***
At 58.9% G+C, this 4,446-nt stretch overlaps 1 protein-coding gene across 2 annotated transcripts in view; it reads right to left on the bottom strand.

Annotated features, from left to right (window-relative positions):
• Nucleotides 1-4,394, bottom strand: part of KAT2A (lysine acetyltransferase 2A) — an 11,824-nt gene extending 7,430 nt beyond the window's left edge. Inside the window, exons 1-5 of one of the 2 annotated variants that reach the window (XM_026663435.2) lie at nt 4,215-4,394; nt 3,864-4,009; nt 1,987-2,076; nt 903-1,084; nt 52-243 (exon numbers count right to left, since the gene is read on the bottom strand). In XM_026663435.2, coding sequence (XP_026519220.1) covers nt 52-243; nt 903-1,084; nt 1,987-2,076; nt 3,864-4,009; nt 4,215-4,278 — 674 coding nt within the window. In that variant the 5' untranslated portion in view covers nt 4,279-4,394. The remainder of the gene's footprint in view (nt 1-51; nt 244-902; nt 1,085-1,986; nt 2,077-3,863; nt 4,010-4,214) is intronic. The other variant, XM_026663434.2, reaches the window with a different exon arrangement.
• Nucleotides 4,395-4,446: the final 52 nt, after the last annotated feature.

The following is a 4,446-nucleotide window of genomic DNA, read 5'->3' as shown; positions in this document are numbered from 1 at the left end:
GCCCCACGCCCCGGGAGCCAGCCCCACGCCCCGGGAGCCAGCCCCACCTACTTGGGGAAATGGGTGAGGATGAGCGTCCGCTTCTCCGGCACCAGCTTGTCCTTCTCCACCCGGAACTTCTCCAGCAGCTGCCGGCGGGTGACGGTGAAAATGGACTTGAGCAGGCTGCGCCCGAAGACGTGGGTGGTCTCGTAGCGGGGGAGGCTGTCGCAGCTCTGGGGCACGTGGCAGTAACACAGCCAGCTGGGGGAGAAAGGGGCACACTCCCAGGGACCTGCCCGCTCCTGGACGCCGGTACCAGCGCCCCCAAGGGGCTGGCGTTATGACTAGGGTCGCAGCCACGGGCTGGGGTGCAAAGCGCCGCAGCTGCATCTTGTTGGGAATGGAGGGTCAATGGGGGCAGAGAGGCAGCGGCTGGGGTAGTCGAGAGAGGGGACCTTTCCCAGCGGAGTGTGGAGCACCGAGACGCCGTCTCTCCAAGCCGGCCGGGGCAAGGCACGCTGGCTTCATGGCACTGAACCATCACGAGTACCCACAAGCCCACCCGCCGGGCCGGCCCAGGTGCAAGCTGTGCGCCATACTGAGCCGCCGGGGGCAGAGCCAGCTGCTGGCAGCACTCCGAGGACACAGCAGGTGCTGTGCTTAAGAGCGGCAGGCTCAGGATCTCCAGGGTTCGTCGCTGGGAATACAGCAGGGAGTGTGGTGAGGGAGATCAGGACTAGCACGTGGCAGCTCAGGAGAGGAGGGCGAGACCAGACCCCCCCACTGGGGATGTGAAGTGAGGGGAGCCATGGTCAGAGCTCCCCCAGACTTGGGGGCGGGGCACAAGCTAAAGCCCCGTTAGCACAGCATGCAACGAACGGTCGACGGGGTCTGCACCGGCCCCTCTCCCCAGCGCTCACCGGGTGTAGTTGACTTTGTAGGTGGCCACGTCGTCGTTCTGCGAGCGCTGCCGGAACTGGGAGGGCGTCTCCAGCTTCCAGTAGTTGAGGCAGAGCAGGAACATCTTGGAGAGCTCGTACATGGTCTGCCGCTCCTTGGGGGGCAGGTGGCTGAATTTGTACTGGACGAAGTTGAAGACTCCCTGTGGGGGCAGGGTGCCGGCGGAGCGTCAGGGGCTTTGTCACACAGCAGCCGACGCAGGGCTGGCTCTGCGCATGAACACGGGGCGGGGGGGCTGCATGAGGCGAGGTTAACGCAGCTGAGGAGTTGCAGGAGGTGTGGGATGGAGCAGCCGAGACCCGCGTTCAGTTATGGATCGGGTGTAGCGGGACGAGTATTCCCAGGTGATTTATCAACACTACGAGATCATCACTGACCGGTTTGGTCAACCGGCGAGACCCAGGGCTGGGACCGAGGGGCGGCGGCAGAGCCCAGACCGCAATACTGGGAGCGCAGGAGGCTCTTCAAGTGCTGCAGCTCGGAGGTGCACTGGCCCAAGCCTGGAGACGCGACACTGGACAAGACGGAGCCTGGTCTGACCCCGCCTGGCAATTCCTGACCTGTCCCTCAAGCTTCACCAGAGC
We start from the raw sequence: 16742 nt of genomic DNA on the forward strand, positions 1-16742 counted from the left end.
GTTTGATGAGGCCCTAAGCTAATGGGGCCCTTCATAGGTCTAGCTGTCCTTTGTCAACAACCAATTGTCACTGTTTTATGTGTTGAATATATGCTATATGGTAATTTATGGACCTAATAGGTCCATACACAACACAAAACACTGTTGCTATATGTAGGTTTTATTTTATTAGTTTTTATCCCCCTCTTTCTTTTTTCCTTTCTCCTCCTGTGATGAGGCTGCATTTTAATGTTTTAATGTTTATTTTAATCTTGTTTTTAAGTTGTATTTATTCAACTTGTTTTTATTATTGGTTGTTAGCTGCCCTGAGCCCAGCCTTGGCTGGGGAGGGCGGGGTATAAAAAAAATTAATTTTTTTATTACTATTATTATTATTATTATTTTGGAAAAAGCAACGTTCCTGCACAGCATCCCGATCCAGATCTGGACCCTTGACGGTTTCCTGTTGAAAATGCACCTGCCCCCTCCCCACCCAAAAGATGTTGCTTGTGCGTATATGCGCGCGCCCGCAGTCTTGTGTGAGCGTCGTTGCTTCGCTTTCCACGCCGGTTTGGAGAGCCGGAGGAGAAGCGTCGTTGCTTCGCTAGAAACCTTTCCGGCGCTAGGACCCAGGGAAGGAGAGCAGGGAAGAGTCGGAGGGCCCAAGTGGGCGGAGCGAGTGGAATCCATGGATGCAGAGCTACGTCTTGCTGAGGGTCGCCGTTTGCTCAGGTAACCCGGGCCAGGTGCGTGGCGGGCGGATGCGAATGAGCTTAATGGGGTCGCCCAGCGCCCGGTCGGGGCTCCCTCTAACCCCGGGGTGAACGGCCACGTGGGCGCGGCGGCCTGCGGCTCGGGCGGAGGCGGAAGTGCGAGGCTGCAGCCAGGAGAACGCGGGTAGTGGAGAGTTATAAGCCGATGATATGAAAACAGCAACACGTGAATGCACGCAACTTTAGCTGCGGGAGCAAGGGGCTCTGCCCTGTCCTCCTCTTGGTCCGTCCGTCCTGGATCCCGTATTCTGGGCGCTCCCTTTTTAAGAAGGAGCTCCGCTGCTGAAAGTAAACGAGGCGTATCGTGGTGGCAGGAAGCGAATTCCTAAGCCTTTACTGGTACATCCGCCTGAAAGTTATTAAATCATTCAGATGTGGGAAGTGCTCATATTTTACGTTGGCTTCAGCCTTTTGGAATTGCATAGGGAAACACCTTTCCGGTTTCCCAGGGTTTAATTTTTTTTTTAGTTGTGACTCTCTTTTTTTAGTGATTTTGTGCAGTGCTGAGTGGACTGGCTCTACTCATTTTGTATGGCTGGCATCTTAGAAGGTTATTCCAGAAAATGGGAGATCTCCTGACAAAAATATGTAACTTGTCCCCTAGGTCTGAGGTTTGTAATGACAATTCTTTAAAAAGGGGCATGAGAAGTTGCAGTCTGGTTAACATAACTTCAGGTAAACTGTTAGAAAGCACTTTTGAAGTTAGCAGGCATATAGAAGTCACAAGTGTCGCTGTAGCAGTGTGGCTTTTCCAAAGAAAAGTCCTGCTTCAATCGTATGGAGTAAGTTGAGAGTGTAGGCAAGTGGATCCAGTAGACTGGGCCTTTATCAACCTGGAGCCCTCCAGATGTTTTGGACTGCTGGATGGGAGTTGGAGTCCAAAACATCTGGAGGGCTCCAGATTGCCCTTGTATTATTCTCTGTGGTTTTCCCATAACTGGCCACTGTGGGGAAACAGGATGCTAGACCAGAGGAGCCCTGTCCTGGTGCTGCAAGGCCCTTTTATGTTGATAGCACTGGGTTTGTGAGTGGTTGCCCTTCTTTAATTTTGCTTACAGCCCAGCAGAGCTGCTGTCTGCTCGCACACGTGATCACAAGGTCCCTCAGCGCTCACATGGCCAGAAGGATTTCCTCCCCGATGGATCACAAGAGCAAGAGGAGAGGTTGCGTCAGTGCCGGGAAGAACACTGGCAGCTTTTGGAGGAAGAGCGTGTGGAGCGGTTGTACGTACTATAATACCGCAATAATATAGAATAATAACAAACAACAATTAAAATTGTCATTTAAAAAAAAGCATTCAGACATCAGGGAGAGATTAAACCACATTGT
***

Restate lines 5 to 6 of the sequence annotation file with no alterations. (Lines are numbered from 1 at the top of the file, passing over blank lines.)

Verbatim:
The following is a 4,446-nucleotide window of genomic DNA, read 5'->3' as shown; positions in this document are numbered from 1 at the left end:
GCCCCACGCCCCGGGAGCCAGCCCCACGCCCCGGGAGCCAGCCCCACCTACTTGGGGAAATGGGTGAGGATGAGCGTCCGCTTCTCCGGCACCAGCTTGTCCTTCTCCACCCGGAACTTCTCCAGCAGCTGCCGGCGGGTGACGGTGAAAATGGACTTGAGCAGGCTGCGCCCGAAGACGTGGGTGGTCTCGTAGCGGGGGAGGCTGTCGCAGCTCTGGGGCACGTGGCAGTAACACAGCCAGCTGGGGGAGAAAGGGGCACACTCCCAGGGACCTGCCCGCTCCTGGACGCCGGTACCAGCGCCCCCAAGGGGCTGGCGTTATGACTAGGGTCGCAGCCACGGGCTGGGGTGCAAAGCGCCGCAGCTGCATCTTGTTGGGAATGGAGGGTCAATGGGGGCAGAGAGGCAGCGGCTGGGGTAGTCGAGAGAGGGGACCTTTCCCAGCGGAGTGTGGAGCACCGAGACGCCGTCTCTCCAAGCCGGCCGGGGCAAGGCACGCTGGCTTCATGGCACTGAACCATCACGAGTACCCACAAGCCCACCCGCCGGGCCGGCCCAGGTGCAAGCTGTGCGCCATACTGAGCCGCCGGGGGCAGAGCCAGCTGCTGGCAGCACTCCGAGGACACAGCAGGTGCTGTGCTTAAGAGCGGCAGGCTCAGGATCTCCAGGGTTCGTCGCTGGGAATACAGCAGGGAGTGTGGTGAGGGAGATCAGGACTAGCACGTGGCAGCTCAGGAGAGGAGGGCGAGACCAGACCCCCCCACTGGGGATGTGAAGTGAGGGGAGCCATGGTCAGAGCTCCCCCAGACTTGGGGGCGGGGCACAAGCTAAAGCCCCGTTAGCACAGCATGCAACGAACGGTCGACGGGGTCTGCACCGGCCCCTCTCCCCAGCGCTCACCGGGTGTAGTTGACTTTGTAGGTGGCCACGTCGTCGTTCTGCGAGCGCTGCCGGAACTGGGAGGGCGTCTCCAGCTTCCAGTAGTTGAGGCAGAGCAGGAACATCTTGGAGAGCTCGTACATGGTCTGCCGCTCCTTGGGGGGCAGGTGGCTGAATTTGTACTGGACGAAGTTGAAGACTCCCTGTGGGGGCAGGGTGCCGGCGGAGCGTCAGGGGCTTTGTCACACAGCAGCCGACGCAGGGCTGGCTCTGCGCATGAACACGGGGCGGGGGGGCTGCATGAGGCGAGGTTAACGCAGCTGAGGAGTTGCAGGAGGTGTGGGATGGAGCAGCCGAGACCCGCGTTCAGTTATGGATCGGGTGTAGCGGGACGAGTATTCCCAGGTGATTTATCAACACTACGAGATCATCACTGACCGGTTTGGTCAACCGGCGAGACCCAGGGCTGGGACCGAGGGGCGGCGGCAGAGCCCAGACCGCAATACTGGGAGCGCAGGAGGCTCTTCAAGTGCTGCAGCTCGGAGGTGCACTGGCCCAAGCCTGGAGACGCGACACTGGACAAGACGGAGCCTGGTCTGACCCCGCCTGGCAATTCCTGACCTGTCCCTCAAGCTTCACCAGAGC